Very Berry Wines
From Mrs. M. Grieve's A Modern Herbal (1931)
Here is a collection of very berry wine recipes for those sultry 'blackberry summer' days, sitting on the front porch sharing friends and sipping wine made from your very own harvest.
Black Currant Wine
To every 3 quarts of juice, put the same of water, unboiled; and to every 3 quarts of the liquor, add 3 lb . of very pure, moist sugar. Put it in a cask, preserving a little for filling up. Put the cask in a warm, dry room, and the liquor will ferment itself. Skim off the refuse, when the fermentation shall be over, and fill up with the reserved liquor. When it has ceased working, pour 3 quarts of brandy to 40 quarts of wine. Bung it close for nine months, then bottle it and drain the thick part through a jelly-bag, until it be clear, and bottle that. Keep it ten or twelve months.
Blackberry jelly has been used with good effects in cases of dropsy caused by feeble, ineffective circulation, and the London Pharmacopoeia (1696) declared the ripe berries of the bramble to be a great cordial, and to contain a notable restorative spirit. Blackberry wine is made by crushing the fruit and adding one quart of boiling water to each gallon of the fruit, allowing to stand for 24 hours, stirring occasionally, and then straining off the liquid. 2 lb. of white sugar are then added to every gallon, and it is kept in a tightly corked cask till the following October. This makes a trustworthy cordial astringent, used in looseness of the bowels. Another delicious cordial is made from pressing out the juice from the ripe Blackberries, adding 2 lb. of sugar to each quart and 1/2 oz. of nutmegs and cloves. Boil all together for a short time, allow to get cold and then add a little brandy.
To every quart of berries put 2 quarts of water; boil half an hour, run the liquor and break the fruit through a hair sieve; then to every quart of juice, put 3/4 of a pound of Lisbon sugar, coarse, but not the very coarsest. Boil the whole a quarter of an hour with some Jamaica peppers, ginger, and a few cloves. Pour it into a tub, and when of a proper warmth, into the barrel, with toast and yeast to work, which there is more difficulty to make it do than most other liquors. When it ceases to hiss, put a quart of brandy to eight gallons and stop up. Bottle in the spring, or at Christmas. The liquor must be in a warm place to make it work.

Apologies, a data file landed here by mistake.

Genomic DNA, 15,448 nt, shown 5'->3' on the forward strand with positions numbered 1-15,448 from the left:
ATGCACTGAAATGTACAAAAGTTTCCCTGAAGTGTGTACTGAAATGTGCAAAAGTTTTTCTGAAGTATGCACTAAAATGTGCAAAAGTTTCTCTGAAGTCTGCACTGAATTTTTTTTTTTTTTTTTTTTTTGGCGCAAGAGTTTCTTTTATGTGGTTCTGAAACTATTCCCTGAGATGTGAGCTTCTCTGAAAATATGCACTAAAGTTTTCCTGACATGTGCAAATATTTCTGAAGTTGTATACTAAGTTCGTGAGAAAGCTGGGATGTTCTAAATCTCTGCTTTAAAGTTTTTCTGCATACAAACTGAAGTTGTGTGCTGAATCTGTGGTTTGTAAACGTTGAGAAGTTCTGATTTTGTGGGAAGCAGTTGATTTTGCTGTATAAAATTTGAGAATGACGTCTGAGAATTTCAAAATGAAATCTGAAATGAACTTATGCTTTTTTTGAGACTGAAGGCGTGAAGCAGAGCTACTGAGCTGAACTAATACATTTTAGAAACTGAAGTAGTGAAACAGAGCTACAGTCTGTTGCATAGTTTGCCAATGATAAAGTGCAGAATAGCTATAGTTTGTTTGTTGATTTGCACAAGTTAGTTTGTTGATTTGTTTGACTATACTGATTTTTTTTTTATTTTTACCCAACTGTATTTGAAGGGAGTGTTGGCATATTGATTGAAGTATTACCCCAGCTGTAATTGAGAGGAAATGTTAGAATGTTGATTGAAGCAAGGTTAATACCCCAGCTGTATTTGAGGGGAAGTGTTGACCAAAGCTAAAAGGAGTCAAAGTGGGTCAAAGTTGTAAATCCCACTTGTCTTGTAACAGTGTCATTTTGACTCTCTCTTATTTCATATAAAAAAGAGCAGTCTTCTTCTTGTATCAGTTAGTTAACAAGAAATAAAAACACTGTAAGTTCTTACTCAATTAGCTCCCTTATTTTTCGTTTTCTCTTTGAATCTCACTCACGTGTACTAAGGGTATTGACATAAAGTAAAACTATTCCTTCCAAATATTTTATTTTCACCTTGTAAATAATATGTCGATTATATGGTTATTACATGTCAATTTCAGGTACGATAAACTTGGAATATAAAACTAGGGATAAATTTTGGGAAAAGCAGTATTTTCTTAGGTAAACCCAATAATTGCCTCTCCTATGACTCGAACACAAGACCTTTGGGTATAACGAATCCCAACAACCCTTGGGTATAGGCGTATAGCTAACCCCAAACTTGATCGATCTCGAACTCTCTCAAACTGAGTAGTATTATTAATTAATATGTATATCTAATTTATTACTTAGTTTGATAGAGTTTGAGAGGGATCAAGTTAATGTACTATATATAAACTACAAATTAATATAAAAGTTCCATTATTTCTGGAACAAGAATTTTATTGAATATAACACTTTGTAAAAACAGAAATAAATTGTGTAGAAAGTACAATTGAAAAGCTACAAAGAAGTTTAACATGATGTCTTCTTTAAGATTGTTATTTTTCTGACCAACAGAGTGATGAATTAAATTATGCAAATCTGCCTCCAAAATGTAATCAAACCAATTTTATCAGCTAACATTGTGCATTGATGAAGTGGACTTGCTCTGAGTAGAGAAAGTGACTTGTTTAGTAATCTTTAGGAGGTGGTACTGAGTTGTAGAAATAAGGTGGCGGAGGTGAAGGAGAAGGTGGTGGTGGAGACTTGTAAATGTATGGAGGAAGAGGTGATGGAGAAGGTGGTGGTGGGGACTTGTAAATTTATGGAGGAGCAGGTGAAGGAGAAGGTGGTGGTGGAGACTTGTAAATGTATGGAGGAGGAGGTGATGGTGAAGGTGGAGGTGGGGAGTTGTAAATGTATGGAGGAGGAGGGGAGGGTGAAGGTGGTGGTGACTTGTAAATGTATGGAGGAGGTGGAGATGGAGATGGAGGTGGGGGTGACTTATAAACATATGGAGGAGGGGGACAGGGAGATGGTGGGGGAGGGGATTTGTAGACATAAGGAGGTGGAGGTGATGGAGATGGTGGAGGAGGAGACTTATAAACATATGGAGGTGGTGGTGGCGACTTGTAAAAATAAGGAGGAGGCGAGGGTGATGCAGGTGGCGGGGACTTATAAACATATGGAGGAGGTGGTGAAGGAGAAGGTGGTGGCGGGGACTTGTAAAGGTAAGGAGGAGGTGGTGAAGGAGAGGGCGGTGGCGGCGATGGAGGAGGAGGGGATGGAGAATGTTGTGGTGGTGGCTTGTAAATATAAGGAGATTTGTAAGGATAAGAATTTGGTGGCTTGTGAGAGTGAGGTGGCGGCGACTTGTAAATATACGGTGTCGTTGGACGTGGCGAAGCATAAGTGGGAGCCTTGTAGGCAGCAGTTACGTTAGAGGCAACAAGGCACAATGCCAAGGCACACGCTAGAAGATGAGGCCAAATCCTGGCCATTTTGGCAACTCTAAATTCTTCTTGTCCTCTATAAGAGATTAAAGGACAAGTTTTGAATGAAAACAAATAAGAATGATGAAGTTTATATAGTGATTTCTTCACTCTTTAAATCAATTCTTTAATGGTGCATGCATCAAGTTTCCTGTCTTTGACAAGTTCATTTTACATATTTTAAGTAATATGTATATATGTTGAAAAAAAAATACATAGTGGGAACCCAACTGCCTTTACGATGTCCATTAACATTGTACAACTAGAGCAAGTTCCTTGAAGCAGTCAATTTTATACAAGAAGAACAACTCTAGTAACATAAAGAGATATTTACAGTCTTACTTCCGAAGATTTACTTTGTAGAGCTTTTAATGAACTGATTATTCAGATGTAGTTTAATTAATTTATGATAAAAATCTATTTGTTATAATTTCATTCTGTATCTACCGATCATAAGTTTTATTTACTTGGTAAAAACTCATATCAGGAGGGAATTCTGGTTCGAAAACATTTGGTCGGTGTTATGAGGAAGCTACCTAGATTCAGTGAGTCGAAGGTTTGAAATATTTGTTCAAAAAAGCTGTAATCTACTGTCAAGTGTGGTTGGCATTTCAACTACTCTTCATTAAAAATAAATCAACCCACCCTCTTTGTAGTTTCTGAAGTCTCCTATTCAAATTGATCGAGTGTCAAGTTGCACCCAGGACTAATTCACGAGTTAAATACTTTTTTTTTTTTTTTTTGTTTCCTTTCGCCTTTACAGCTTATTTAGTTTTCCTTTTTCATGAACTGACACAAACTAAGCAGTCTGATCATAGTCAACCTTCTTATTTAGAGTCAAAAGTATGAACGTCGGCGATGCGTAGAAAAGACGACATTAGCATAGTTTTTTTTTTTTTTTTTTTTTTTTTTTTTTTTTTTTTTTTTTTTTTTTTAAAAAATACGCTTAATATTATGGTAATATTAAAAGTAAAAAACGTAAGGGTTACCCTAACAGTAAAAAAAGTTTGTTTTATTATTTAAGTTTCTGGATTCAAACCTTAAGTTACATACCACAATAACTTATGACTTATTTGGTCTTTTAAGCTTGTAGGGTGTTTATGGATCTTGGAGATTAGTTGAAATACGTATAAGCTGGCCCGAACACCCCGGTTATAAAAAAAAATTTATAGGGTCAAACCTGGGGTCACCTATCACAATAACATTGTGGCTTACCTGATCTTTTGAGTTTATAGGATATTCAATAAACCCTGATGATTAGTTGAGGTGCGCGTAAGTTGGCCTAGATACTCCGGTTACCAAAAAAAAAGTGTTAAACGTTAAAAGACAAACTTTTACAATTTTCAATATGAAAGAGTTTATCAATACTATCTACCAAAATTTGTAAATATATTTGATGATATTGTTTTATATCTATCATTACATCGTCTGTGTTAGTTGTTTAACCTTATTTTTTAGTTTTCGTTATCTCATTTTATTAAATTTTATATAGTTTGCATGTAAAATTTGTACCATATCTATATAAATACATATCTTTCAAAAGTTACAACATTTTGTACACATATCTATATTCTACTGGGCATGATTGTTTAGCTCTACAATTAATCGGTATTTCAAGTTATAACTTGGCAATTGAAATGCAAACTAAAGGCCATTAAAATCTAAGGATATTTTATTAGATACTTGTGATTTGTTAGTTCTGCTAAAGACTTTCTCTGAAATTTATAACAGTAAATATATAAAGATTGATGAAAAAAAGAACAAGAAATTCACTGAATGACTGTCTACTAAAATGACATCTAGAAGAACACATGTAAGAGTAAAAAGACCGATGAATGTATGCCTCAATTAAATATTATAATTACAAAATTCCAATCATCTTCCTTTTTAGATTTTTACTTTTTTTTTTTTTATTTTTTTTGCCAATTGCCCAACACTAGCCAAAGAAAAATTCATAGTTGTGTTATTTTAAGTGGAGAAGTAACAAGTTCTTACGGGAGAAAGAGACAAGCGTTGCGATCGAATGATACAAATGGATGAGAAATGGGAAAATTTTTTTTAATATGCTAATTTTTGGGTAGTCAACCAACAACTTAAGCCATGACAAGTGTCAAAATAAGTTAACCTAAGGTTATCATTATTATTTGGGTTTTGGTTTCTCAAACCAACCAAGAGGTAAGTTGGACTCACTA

To every 3 pints of fruit, carefully cleared from mouldy or bad, put 1 quart of water; bruise the former. In 24 hours strain the liquor and put to every quart 1 lb. of sugar, of good middling quality, of Lisbon. If for white currants, use lump sugar. It is best to put the fruit, etc., into a large pan, and when, in three or four days, the scum rises, take that off before the liquor be put into the barrel. Those who make from their own gardens may not have a sufficiency to fill the barrel at once; the wine will not hurt if made in the pan in the above proportions, and added as the fruit ripens, and can be gathered in dry weather. Keep an account of what is put in each time.